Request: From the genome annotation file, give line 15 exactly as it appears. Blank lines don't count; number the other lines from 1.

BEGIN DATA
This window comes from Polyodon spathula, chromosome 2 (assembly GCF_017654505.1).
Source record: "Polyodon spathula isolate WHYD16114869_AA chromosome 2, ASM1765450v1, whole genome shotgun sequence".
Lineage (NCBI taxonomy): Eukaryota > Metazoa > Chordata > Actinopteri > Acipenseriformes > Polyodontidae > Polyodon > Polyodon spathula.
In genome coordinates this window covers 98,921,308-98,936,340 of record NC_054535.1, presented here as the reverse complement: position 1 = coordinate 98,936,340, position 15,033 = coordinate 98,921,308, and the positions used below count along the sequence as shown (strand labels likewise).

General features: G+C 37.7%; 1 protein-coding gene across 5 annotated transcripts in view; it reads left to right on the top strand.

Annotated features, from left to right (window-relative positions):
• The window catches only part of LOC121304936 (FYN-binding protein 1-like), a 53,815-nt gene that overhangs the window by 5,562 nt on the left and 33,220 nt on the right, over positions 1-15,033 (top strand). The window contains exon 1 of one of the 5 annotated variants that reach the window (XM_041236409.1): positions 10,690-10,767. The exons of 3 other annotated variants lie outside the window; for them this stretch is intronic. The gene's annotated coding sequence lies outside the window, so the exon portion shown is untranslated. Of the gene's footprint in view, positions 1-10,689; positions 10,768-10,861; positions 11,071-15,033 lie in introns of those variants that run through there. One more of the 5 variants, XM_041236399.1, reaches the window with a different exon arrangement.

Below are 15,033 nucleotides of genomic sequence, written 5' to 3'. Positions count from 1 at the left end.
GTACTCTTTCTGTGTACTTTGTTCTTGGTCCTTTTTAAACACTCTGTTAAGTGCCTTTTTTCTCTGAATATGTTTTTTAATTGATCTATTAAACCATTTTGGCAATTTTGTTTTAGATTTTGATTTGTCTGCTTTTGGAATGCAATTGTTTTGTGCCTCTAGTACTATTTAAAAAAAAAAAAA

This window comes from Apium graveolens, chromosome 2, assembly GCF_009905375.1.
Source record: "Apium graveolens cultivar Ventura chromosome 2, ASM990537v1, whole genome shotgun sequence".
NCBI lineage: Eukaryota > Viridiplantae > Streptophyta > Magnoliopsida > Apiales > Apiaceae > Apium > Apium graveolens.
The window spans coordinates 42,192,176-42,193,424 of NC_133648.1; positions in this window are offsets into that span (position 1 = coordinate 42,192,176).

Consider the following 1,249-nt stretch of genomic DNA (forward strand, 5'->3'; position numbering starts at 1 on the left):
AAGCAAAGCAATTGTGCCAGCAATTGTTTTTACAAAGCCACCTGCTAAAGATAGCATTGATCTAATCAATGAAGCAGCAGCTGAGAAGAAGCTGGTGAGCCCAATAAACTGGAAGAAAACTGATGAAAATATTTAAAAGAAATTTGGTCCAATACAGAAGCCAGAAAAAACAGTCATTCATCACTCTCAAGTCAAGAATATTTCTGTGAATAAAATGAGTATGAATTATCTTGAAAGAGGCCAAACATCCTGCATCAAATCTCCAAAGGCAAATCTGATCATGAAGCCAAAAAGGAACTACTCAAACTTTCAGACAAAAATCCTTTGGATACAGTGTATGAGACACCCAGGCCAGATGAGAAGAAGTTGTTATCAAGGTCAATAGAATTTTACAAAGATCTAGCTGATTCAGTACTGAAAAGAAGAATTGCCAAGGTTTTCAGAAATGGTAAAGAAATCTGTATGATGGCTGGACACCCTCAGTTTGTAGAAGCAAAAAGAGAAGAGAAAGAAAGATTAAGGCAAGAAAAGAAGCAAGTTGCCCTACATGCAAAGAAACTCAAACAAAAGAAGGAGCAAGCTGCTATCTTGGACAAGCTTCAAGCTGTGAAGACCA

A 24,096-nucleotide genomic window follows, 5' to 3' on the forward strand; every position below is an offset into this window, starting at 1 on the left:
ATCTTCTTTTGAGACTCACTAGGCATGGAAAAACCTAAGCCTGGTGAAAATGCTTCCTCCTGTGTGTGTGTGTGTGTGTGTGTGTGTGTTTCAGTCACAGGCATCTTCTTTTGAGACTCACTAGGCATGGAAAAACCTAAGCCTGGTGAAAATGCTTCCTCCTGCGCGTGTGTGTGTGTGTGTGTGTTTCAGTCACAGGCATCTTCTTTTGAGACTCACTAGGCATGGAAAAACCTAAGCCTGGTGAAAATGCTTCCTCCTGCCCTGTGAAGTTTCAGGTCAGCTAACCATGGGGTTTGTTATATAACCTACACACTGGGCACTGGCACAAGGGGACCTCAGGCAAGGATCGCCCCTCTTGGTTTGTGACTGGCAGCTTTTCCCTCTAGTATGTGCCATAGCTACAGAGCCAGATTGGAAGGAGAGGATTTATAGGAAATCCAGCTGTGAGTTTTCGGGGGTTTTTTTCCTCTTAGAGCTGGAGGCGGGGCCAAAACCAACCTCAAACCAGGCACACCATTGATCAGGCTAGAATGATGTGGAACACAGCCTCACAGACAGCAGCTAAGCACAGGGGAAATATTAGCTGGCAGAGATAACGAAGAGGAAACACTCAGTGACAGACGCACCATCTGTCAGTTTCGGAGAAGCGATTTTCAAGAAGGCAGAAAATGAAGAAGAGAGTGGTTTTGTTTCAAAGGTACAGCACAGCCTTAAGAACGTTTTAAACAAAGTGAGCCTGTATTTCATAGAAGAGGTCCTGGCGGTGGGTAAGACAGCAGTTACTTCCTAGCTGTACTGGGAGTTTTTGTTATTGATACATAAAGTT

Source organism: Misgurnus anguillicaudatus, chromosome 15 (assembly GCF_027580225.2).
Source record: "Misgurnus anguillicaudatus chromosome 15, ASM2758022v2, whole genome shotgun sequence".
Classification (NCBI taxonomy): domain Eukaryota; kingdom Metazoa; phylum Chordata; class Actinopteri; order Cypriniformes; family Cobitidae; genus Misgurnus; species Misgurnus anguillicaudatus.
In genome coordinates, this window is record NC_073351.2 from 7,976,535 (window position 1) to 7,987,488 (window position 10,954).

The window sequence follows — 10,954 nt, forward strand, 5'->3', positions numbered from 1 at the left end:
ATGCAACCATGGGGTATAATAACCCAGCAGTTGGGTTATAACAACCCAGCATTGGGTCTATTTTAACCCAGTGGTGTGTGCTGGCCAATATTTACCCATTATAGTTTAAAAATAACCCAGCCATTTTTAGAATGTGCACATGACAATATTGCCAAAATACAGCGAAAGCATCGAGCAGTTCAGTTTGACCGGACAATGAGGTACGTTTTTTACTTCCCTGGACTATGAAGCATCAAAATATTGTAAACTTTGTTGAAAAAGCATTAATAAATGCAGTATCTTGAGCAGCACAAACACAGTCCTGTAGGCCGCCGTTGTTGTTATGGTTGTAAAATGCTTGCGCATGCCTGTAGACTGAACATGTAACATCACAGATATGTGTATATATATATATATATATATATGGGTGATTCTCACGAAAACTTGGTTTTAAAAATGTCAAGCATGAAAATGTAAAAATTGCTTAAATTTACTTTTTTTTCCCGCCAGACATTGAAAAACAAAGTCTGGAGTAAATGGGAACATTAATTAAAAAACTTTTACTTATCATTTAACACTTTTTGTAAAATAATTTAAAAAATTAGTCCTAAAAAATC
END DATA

AAGCAAAGCAATTGTGCCAGCAATTGTTTTTACAAAGCCACCTGCTAAAGATAGCATTGATCTAATCAATGAAGCAGCAGCTGAGAAGAAGCTGGTGAGCCCAATAAACTGGAAGAAAACTGATGAAAATATTTAAAAGAAATTTGGTCCAATACAGAAGCCAGAAAAAACAGTCATTCATCACTCTCAAGTCAAGAATATTTCTGTGAATAAAATGAGTATGAATTATCTTGAAAGAGGCCAAACATCCTGCATCAAATCTCCAAAGGCAAATCTGATCATGAAGCCAAAAAGGAACTACTCAAACTTTCAGACAAAAATCCTTTGGATACAGTGTATGAGACACCCAGGCCAGATGAGAAGAAGTTGTTATCAAGGTCAATAGAATTTTACAAAGATCTAGCTGATTCAGTACTGAAAAGAAGAATTGCCAAGGTTTTCAGAAATGGTAAAGAAATCTGTATGATGGCTGGACACCCTCAGTTTGTAGAAGCAAAAAGAGAAGAGAAAGAAAGATTAAGGCAAGAAAAGAAGCAAGTTGCCCTACATGCAAAGAAACTCAAACAAAAGAAGGAGCAAGCTGCTATCTTGGACAAGCTTCAAGCTGTGAAGACCA